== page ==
POGO 2016 Impact and Selected AccomplishmentsTweet
1. Trained 386 Congressional Staffers on Conducting Better Oversight
Congressional oversight is essential to an effective and transparent government. POGO worked to strengthen Congress’s oversight capacity through a series of bipartisan training sessions for Congressional staffers. We worked with the Levin Center at Wayne Law School and the Lugar Center to host two intensive two-day boot camps about oversight investigations. Our other training program, the Congressional Oversight Initiative, conducted nine training sessions that taught 386 Congressional staffers how to hold oversight hearings.
2. Expanded Work by Merging with the Center for Effective Government
POGO merged with the Center for Effective Government, a 33-year-old nonprofit dedicated to creating a more open and accountable government. CEG pioneered new ways for websites to make government information more accessible to the public by creating www.fedspending.org, which helps users search through government spending data. POGO now maintains that resource.
3. Exposed Drug Industry Ties to the FDA and Patient Advocacy Groups
In a series of articles and reports, POGO investigated the close relationship between the Food and Drug Administration (FDA) and the pharmaceutical industry and demonstrated how it harms the FDA’s oversight ability. Federal law requires the FDA to rely heavily on pharmaceutical industry fees to support its oversight of prescription drugs and gives the industry a powerful voice during the negotiations that determine how much the companies pay. As a result, pharmaceutical companies have incredible leverage in the drug approval process. Further, POGO found that most of the patient and consumer advocacy groups the FDA consulted during the negotiations also receive money from the industry. The investigation won POGO the Sigma Delta Chi Award, a prestigious journalism honor.
4. Fostered Bipartisan Support for Auditing the Pentagon
Encouraging bipartisan support for auditing the Pentagon has long been a POGO priority. In 2016, these efforts paid off, because for the first time both major parties included a Pentagon audit in their party platforms. Then in 2017, the Pentagon announced itsfirst annual audit would begin in 2018. This audit is necessary to help guarantee the Pentagon uses taxpayer money effectively and responsibly.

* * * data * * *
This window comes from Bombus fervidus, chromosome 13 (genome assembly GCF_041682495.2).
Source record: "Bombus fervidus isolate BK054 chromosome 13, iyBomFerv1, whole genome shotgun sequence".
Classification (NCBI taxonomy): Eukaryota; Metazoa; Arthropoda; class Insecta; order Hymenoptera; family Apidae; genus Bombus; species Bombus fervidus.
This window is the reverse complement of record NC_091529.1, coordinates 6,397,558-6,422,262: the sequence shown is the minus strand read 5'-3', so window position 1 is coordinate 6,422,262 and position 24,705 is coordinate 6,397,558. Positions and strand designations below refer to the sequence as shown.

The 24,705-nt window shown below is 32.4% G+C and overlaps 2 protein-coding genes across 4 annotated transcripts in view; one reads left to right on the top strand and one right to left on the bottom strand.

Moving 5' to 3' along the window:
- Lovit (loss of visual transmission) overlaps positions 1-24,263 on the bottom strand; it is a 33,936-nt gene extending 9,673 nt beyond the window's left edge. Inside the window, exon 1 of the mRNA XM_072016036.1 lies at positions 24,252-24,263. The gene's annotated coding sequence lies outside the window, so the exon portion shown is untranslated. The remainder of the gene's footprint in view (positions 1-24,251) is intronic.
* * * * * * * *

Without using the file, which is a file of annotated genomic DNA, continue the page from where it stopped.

5. Pushed for Cancellation of Project That is 41 Years Behind Schedule, Ten Times Over Budget
For years, POGO has advocated cancelling the Mixed Oxide Fuel Fabrication Facility (MOX), a plant meant to convert weapons-grade plutonium to power plant fuel. Despite the plant’s delays and high costs powerful lobbying and regional interests helped it receive millions from taxpayers every year. POGO’s efforts have helped influence the Obama and Trump Administrations to work to end MOX.
6. Investigated the Government’s Faulty Improper Payment Procedures
To help the government save tax money, POGO published two reports on improper payments, one of the largest causes of lost revenue in the US. In our first report, we explained the improper payments problem and how it’s costing taxpayers tens of billions of dollars every year. In our second, we provided recommendations on how to recover improper payments, such as better utilizing inspectors general.
7. Produced Groundbreaking Analysis on Critical Problems with the Most Expensive Weapons Program in History
The New York Times, The Wall Street Journal, and CNN have featured our investigative reporting on the F-35 Joint Strike Fighter program’s numerous technical problems. Taxpayers have spent more on the F-35, over $100 billion, than on any other weapons program in history. Despite this, POGO’s reporting has made clear that it is unknown whether the F-35 can fulfill its proposed roles. POGO has advocated for stopping F-35 production until it can demonstrate it is capable of performing even the basic combat tasks originally used to sell the program to the American people.
1. Testimony of POGO's Mandy Smithberger on Oversight of the Department of Defense Office of Inspector General's Military Whistleblower Reprisal Investigations
2. Testimony of Scott Amey about The Burdens of Overclassification and Government Secrecy